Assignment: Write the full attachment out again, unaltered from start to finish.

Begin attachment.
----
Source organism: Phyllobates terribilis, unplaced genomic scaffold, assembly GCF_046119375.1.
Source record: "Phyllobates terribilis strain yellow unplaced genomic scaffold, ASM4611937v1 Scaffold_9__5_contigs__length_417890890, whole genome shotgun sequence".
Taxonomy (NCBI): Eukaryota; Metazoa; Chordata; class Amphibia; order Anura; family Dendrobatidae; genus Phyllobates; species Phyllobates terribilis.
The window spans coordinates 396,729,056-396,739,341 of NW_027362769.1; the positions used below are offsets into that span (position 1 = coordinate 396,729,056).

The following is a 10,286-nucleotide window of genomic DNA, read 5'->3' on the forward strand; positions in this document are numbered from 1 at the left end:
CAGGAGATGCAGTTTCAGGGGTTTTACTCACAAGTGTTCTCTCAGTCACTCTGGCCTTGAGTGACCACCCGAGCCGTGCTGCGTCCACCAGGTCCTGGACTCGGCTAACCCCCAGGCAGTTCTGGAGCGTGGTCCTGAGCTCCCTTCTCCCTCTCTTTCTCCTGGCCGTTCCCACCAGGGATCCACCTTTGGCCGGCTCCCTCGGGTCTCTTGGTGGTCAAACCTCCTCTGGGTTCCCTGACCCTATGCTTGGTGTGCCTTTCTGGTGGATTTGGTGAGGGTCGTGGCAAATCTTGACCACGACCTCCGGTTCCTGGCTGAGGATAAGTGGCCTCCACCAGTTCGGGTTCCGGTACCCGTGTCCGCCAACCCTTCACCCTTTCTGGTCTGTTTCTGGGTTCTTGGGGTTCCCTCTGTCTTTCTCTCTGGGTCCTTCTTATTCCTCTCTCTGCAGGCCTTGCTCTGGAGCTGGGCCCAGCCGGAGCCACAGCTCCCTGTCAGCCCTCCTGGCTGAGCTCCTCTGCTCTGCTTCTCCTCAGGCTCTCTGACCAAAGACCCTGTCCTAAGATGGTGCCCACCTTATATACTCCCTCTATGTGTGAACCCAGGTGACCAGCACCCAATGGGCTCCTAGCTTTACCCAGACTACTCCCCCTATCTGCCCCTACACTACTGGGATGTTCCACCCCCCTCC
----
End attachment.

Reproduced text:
Source organism: Phyllobates terribilis, unplaced genomic scaffold, assembly GCF_046119375.1.
Source record: "Phyllobates terribilis strain yellow unplaced genomic scaffold, ASM4611937v1 Scaffold_9__5_contigs__length_417890890, whole genome shotgun sequence".
Taxonomy (NCBI): Eukaryota; Metazoa; Chordata; class Amphibia; order Anura; family Dendrobatidae; genus Phyllobates; species Phyllobates terribilis.
The window spans coordinates 396,729,056-396,739,341 of NW_027362769.1; the positions used below are offsets into that span (position 1 = coordinate 396,729,056).

The following is a 10,286-nucleotide window of genomic DNA, read 5'->3' on the forward strand; positions in this document are numbered from 1 at the left end:
CAGGAGATGCAGTTTCAGGGGTTTTACTCACAAGTGTTCTCTCAGTCACTCTGGCCTTGAGTGACCACCCGAGCCGTGCTGCGTCCACCAGGTCCTGGACTCGGCTAACCCCCAGGCAGTTCTGGAGCGTGGTCCTGAGCTCCCTTCTCCCTCTCTTTCTCCTGGCCGTTCCCACCAGGGATCCACCTTTGGCCGGCTCCCTCGGGTCTCTTGGTGGTCAAACCTCCTCTGGGTTCCCTGACCCTATGCTTGGTGTGCCTTTCTGGTGGATTTGGTGAGGGTCGTGGCAAATCTTGACCACGACCTCCGGTTCCTGGCTGAGGATAAGTGGCCTCCACCAGTTCGGGTTCCGGTACCCGTGTCCGCCAACCCTTCACCCTTTCTGGTCTGTTTCTGGGTTCTTGGGGTTCCCTCTGTCTTTCTCTCTGGGTCCTTCTTATTCCTCTCTCTGCAGGCCTTGCTCTGGAGCTGGGCCCAGCCGGAGCCACAGCTCCCTGTCAGCCCTCCTGGCTGAGCTCCTCTGCTCTGCTTCTCCTCAGGCTCTCTGACCAAAGACCCTGTCCTAAGATGGTGCCCACCTTATATACTCCCTCTATGTGTGAACCCAGGTGACCAGCACCCAATGGGCTCCTAGCTTTACCCAGACTACTCCCCCTATCTGCCCCTACACTACTGGGATGTTCCACCCCCCTCC